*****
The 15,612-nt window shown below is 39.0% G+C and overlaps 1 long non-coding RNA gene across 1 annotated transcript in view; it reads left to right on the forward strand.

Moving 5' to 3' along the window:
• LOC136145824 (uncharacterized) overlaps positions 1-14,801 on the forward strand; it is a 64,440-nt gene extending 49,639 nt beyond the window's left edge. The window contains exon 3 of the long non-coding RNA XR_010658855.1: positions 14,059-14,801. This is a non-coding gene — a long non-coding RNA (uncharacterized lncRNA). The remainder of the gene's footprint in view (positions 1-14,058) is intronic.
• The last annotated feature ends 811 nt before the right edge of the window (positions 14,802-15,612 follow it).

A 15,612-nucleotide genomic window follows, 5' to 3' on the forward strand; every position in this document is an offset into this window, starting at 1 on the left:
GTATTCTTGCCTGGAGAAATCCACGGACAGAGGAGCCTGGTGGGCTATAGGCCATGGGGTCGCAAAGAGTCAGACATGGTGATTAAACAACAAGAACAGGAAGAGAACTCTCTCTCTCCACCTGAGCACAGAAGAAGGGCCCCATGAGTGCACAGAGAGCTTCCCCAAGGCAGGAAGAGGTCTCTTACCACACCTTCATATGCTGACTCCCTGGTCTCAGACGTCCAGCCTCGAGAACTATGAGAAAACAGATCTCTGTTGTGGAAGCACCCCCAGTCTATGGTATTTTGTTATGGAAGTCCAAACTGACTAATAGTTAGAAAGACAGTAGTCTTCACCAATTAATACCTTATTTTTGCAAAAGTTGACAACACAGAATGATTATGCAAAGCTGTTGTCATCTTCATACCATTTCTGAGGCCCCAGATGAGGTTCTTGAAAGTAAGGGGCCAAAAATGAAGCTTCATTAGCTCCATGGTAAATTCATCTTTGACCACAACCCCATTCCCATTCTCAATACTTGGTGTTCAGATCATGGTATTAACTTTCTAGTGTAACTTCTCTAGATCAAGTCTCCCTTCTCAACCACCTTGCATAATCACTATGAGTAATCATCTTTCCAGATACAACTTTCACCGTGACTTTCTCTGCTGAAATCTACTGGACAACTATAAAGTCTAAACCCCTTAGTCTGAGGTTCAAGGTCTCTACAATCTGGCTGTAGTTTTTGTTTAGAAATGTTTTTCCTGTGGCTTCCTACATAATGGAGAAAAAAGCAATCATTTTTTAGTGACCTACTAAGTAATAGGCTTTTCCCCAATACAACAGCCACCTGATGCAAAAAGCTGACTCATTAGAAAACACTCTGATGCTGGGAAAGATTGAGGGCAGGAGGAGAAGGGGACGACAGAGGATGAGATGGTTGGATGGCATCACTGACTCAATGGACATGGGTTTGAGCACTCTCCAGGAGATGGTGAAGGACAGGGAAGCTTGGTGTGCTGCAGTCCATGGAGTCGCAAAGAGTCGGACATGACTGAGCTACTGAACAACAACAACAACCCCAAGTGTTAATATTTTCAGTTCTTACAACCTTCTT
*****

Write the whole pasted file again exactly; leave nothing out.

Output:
The 15,612-nt window shown below is 39.0% G+C and overlaps 1 long non-coding RNA gene across 1 annotated transcript in view; it reads left to right on the forward strand.

Moving 5' to 3' along the window:
• LOC136145824 (uncharacterized) overlaps positions 1-14,801 on the forward strand; it is a 64,440-nt gene extending 49,639 nt beyond the window's left edge. The window contains exon 3 of the long non-coding RNA XR_010658855.1: positions 14,059-14,801. This is a non-coding gene — a long non-coding RNA (uncharacterized lncRNA). The remainder of the gene's footprint in view (positions 1-14,058) is intronic.
• The last annotated feature ends 811 nt before the right edge of the window (positions 14,802-15,612 follow it).

A 15,612-nucleotide genomic window follows, 5' to 3' on the forward strand; every position in this document is an offset into this window, starting at 1 on the left:
GTATTCTTGCCTGGAGAAATCCACGGACAGAGGAGCCTGGTGGGCTATAGGCCATGGGGTCGCAAAGAGTCAGACATGGTGATTAAACAACAAGAACAGGAAGAGAACTCTCTCTCTCCACCTGAGCACAGAAGAAGGGCCCCATGAGTGCACAGAGAGCTTCCCCAAGGCAGGAAGAGGTCTCTTACCACACCTTCATATGCTGACTCCCTGGTCTCAGACGTCCAGCCTCGAGAACTATGAGAAAACAGATCTCTGTTGTGGAAGCACCCCCAGTCTATGGTATTTTGTTATGGAAGTCCAAACTGACTAATAGTTAGAAAGACAGTAGTCTTCACCAATTAATACCTTATTTTTGCAAAAGTTGACAACACAGAATGATTATGCAAAGCTGTTGTCATCTTCATACCATTTCTGAGGCCCCAGATGAGGTTCTTGAAAGTAAGGGGCCAAAAATGAAGCTTCATTAGCTCCATGGTAAATTCATCTTTGACCACAACCCCATTCCCATTCTCAATACTTGGTGTTCAGATCATGGTATTAACTTTCTAGTGTAACTTCTCTAGATCAAGTCTCCCTTCTCAACCACCTTGCATAATCACTATGAGTAATCATCTTTCCAGATACAACTTTCACCGTGACTTTCTCTGCTGAAATCTACTGGACAACTATAAAGTCTAAACCCCTTAGTCTGAGGTTCAAGGTCTCTACAATCTGGCTGTAGTTTTTGTTTAGAAATGTTTTTCCTGTGGCTTCCTACATAATGGAGAAAAAAGCAATCATTTTTTAGTGACCTACTAAGTAATAGGCTTTTCCCCAATACAACAGCCACCTGATGCAAAAAGCTGACTCATTAGAAAACACTCTGATGCTGGGAAAGATTGAGGGCAGGAGGAGAAGGGGACGACAGAGGATGAGATGGTTGGATGGCATCACTGACTCAATGGACATGGGTTTGAGCACTCTCCAGGAGATGGTGAAGGACAGGGAAGCTTGGTGTGCTGCAGTCCATGGAGTCGCAAAGAGTCGGACATGACTGAGCTACTGAACAACAACAACAACCCCAAGTGTTAATATTTTCAGTTCTTACAACCTTCTT